Narrative, cognition, and rationality

Authored by: David R. Olson

The Routledge Handbook of Discourse Analysis

Print publication date:  November  2011
Online publication date:  June  2013

Print ISBN: 9780415551076
eBook ISBN: 9780203809068
Adobe ISBN: 9781136672927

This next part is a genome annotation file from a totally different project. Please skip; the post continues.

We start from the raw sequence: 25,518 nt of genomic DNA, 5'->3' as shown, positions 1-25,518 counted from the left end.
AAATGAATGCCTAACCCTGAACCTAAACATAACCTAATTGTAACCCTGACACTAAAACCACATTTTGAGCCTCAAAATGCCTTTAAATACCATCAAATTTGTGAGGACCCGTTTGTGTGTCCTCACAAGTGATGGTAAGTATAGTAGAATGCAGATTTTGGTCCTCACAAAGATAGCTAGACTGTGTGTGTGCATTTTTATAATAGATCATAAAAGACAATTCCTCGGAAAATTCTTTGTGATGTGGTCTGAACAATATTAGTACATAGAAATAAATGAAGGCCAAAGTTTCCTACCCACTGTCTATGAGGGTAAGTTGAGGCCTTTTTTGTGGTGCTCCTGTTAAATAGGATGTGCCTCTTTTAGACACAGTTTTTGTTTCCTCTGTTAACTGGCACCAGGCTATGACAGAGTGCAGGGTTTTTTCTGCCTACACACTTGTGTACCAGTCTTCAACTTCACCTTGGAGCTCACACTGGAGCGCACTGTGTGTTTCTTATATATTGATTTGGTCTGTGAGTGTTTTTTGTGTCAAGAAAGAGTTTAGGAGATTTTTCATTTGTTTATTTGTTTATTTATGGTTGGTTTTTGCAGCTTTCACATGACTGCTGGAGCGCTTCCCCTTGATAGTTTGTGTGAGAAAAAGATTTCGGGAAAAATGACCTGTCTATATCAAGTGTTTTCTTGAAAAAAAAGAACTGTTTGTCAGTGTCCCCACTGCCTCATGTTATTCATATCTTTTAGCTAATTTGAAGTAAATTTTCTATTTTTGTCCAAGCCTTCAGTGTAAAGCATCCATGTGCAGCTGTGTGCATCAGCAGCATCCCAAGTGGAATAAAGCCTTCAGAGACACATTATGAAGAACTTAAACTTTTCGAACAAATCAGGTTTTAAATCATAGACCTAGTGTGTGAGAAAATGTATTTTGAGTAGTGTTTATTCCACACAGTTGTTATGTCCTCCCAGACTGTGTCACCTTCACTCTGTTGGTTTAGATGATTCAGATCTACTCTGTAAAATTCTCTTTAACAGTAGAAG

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Rationality, the giving of reasons, is the hallmark of the human mind, a native endowment, a universal human trait. Cognitive psychologists analyze the processes involved in reasoning and propose mechanisms to explain these processes, sometimes appealing to the relation between language and rationality (Dennett, 1978; Carruthers, 1996). I propose to examine the relation between language and rationality in terms of modes of discourse or genre in which distinctive ways of thinking and reasoning are called for. Although the genres of literature are both very diverse and ill defined, I shall focus on two general classes of extended discourse that Bruner (2002) described as narrative and paradigmatic—what we may think of as literary and scientific modes of discourse. The claim is that the invention of distinctive modes of discourse and, equally, their mastery by children entail distinctive modes of thought. Thus, if the claim is true, there is not one way of thinking but as many ways as there are distinctive modes of discourse. And the task of this chapter is to sketch out these distinctive ways.

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